Our 13th of 23 Things for my library’s “Learning 2.0” program is to explore http://del.icio.us and tagging.
However, they didn’t want us to install del.icio.us buttons on our work computers, so it seemed to me that kind of defeated the purpose. The idea is to tag your bookmarks–the more easily to find them later. I’ll have to try it on my computer at home. I do like the idea.
I was interested in the articles I read about tagging. Especially so because next week, I’m starting a graduate class called “Content Representation.” It’s about indexing. I’ve already started doing a little bit of the reading. It seems to me that tagging on websites is like a grand indexing project done by laypeople. You won’t have standard terms used, but the sheer power of hundreds of thousands of people doing it will create some useful links.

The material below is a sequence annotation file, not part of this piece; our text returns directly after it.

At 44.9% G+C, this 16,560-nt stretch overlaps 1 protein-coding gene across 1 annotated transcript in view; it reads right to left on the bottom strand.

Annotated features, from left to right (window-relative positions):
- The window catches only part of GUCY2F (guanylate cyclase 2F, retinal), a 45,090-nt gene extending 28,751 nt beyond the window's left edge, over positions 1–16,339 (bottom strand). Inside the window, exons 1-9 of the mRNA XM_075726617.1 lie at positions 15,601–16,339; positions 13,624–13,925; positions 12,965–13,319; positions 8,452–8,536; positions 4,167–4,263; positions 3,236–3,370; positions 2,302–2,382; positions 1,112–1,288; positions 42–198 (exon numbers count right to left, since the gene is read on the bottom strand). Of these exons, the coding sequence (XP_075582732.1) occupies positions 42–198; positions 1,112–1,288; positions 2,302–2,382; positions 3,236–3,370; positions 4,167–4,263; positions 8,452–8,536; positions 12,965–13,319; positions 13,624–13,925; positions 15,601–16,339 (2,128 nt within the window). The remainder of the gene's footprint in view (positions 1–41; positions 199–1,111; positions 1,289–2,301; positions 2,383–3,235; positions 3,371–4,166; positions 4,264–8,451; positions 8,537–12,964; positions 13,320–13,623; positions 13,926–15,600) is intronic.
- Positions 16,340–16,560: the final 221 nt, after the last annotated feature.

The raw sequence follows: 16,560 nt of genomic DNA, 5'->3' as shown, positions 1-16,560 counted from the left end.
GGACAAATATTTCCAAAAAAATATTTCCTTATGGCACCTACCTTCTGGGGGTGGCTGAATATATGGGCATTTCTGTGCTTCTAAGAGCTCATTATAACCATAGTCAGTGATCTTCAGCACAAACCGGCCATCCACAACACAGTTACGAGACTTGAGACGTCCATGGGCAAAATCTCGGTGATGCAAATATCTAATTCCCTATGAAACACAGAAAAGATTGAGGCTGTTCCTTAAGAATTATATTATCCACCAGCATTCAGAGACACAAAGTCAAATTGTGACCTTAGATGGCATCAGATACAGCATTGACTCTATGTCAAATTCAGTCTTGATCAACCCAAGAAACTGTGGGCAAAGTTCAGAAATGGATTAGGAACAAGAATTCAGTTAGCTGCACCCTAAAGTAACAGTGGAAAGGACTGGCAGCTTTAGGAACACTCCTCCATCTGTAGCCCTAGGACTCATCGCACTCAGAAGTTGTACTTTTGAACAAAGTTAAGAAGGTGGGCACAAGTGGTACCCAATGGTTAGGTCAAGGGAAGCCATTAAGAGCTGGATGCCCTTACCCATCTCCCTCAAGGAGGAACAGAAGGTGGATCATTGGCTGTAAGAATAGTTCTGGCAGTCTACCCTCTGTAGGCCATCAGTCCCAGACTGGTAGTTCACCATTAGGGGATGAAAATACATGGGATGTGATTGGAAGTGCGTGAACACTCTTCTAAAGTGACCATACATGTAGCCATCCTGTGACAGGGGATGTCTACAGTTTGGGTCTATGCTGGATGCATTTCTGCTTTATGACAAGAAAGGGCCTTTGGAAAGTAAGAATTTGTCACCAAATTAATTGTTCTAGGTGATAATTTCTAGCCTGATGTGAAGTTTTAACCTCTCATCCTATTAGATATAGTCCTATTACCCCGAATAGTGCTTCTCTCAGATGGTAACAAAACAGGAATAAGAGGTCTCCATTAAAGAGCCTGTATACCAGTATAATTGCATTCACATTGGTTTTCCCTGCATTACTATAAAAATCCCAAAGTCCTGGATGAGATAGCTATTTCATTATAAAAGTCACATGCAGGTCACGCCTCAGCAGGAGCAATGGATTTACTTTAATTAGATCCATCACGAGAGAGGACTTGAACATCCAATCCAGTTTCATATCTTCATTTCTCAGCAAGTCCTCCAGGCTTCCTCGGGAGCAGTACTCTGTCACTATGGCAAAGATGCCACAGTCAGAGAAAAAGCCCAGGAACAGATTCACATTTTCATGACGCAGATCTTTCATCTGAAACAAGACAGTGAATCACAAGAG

It’s going to be interesting to see if my Content Representation class talks about how wildly popular tagging has become.
One of the articles–I can’t seem to find it now–said that the strength of Google’s gmail is that they allow you to tag e-mails rather than assign them to only one folder.
When an item can only be in one folder, that’s hierarchal organization. But with tags, you don’t have to stick to a hierarchy. You can assign multiple tags to each file.
I’m loving this aspect of tags with my book reviews. I still have my main site, www.sonderbooks.com, organized in a hierarchy. I have reviews divided into groups: Nonfiction, Fiction, Teen Fiction, Children’s Fiction, Children’s Nonfiction, and Picture Books. Within those categories, I have the books divided by genre. But I can only put each book into one genre. What do I do with the Thursday Next books, which are part Science Fiction, part Fantasy, part Humor, part Mystery, and part Literary Farce? I think I chose Science Fiction, but it was a tough choice.
Enter tags. Now I have a blog alongside my site, at www.sonderbooks.com/blog/. In the blog, I post the reviews as well–but now I can tag them according to multiple characteristics. Lovely!